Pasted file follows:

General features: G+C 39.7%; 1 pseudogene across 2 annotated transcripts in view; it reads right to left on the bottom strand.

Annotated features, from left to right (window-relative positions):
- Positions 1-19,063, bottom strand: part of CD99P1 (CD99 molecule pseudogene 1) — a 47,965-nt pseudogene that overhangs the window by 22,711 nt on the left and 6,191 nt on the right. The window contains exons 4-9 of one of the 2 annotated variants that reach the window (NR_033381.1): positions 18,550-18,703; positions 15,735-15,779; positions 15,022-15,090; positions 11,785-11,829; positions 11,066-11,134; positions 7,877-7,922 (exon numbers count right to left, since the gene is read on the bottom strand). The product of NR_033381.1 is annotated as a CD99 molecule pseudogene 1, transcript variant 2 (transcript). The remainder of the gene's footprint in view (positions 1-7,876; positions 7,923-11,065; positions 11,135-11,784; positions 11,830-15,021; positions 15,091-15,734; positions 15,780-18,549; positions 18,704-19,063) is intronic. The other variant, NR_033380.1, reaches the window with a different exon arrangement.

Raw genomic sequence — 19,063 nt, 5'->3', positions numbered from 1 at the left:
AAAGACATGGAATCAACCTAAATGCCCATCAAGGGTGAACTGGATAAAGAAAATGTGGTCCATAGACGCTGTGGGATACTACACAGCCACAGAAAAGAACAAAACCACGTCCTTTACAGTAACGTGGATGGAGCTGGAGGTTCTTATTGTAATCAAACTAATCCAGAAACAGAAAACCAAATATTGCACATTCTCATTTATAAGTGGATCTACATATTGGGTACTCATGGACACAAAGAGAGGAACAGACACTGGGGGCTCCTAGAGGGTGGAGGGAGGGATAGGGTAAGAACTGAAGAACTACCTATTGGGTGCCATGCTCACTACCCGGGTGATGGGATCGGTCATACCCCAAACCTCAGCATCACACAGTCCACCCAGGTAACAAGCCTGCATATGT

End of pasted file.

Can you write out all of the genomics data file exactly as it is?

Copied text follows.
General features: G+C 39.7%; 1 pseudogene across 2 annotated transcripts in view; it reads right to left on the bottom strand.

Annotated features, from left to right (window-relative positions):
- Positions 1-19,063, bottom strand: part of CD99P1 (CD99 molecule pseudogene 1) — a 47,965-nt pseudogene that overhangs the window by 22,711 nt on the left and 6,191 nt on the right. The window contains exons 4-9 of one of the 2 annotated variants that reach the window (NR_033381.1): positions 18,550-18,703; positions 15,735-15,779; positions 15,022-15,090; positions 11,785-11,829; positions 11,066-11,134; positions 7,877-7,922 (exon numbers count right to left, since the gene is read on the bottom strand). The product of NR_033381.1 is annotated as a CD99 molecule pseudogene 1, transcript variant 2 (transcript). The remainder of the gene's footprint in view (positions 1-7,876; positions 7,923-11,065; positions 11,135-11,784; positions 11,830-15,021; positions 15,091-15,734; positions 15,780-18,549; positions 18,704-19,063) is intronic. The other variant, NR_033380.1, reaches the window with a different exon arrangement.

Raw genomic sequence — 19,063 nt, 5'->3', positions numbered from 1 at the left:
AAAGACATGGAATCAACCTAAATGCCCATCAAGGGTGAACTGGATAAAGAAAATGTGGTCCATAGACGCTGTGGGATACTACACAGCCACAGAAAAGAACAAAACCACGTCCTTTACAGTAACGTGGATGGAGCTGGAGGTTCTTATTGTAATCAAACTAATCCAGAAACAGAAAACCAAATATTGCACATTCTCATTTATAAGTGGATCTACATATTGGGTACTCATGGACACAAAGAGAGGAACAGACACTGGGGGCTCCTAGAGGGTGGAGGGAGGGATAGGGTAAGAACTGAAGAACTACCTATTGGGTGCCATGCTCACTACCCGGGTGATGGGATCGGTCATACCCCAAACCTCAGCATCACACAGTCCACCCAGGTAACAAGCCTGCATATGT